Born in Chicago, Mark acknowledges the artistic gift his grandfather passed along to him. His grandfather, a Russian immigrant, was a tailor, poet, and artist who painted beautiful ornate images using everyday stencils, such as tomato cartons. Inspired by his grandfather’s work, Mark focused on challenging his images through tension of abstract color fields and spontaneous expression seeking to maintain a connection with realistic references infused with an emotional process.
Self-taught, Mark’s show history is as diverse as the numerous cities to which he has lived. His work, which spans two decades, is largely abstract oil on canvas. As Mark spent 20 years driving a career in film and television production and raising his now 26- year-old daughter, an art career developed.
Mark Lesser is now a Denver-based artist, who says he might be a risk-taker first, artist second. "Making art is not a relaxing endeavor, but the outcome is exhilarating."
Friends and family would say that I he has always been a risk-taker, but with an early inspiration from Picasso, Hockney, Rothko, and Frankenthaler, he learned to work in a more visceral fashion with the capacity take risks. Many times, he had thought that a specific painting had failed. Once, he even threw a painting in the trash. "In the morning, I climbed into the trash bin, pulled it out, and finished it".
People always say, “oh that’s must be so relaxing…”. Making art is exciting, dramatic, complex, and messy. Willem de Kooning once said, “Art never seems to make me peaceful or pure. I always seem to be wrapped up in the melodrama of vulgarity."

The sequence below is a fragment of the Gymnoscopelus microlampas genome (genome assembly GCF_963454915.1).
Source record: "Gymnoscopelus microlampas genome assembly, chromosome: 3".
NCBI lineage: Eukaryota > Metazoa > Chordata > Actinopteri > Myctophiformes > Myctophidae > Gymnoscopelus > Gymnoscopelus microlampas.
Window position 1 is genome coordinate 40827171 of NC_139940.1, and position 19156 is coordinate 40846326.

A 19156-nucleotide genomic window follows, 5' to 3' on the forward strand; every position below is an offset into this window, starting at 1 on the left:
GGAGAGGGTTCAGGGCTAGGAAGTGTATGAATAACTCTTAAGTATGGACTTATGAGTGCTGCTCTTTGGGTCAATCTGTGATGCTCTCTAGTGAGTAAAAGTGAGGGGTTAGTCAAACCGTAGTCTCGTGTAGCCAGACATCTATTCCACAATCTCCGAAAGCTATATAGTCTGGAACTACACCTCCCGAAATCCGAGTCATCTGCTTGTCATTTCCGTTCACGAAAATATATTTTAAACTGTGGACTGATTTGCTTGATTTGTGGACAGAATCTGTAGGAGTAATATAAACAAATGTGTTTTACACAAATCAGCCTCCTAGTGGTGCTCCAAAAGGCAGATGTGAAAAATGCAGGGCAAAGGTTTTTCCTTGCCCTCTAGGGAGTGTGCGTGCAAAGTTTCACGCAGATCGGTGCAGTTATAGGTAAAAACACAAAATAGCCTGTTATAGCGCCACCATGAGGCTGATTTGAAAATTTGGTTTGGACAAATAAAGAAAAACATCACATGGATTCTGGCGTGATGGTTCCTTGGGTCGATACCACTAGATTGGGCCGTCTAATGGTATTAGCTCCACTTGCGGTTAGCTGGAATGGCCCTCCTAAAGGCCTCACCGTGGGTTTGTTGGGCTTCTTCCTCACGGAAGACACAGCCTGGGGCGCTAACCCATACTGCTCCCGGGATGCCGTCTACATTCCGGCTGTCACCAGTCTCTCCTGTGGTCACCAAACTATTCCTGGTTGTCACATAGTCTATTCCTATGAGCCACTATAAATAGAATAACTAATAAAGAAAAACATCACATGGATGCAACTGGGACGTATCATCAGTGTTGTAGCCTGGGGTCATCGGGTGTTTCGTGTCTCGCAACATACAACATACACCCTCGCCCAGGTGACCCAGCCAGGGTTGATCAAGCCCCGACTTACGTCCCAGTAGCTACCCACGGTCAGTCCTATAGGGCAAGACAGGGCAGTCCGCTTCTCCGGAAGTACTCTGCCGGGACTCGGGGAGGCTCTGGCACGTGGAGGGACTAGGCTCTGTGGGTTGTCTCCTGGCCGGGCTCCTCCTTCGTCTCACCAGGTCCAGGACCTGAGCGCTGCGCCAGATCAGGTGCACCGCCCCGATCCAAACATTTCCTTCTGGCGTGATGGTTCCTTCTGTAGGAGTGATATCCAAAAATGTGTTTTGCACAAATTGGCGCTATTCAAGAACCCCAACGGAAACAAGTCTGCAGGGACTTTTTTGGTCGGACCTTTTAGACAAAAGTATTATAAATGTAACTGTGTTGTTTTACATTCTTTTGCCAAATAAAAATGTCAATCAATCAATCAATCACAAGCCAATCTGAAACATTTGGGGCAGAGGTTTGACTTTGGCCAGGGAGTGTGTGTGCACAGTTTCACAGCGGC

March 2017, He attended a month-long artist residency in Morocco. Mark worked with artists from all over the world (Australia, Canada, Iceland, Holland, Pakistan, Bahrain). Tetouan, a small town just south of Tangier is not in a tourist town like Marrakech. Tetouan is a raw, yet honest town of 500,000 people. He walked through the tightly-wound medina with no sense of north. There is an old poem about Tetouan that still holds true today. Loosely translated from Arabic, it describes the air as poison, the water bloody (in the streets, not from the faucet), and its health could make you sick. The sights, sounds, and smells are in itself a culture shock. Traveling and painting in a town such as this, carries a risk of culture shock and uncertainty. "I felt nothing but uncertainty for two weeks."
In all of this, He did start to see the beauty in Tetouan's aged walls. Mark saw hundreds of years of painted walls chipping away to reveal other colors, markings on the walls, and time revealed. Suddenly, he could not stop capturing abstractions.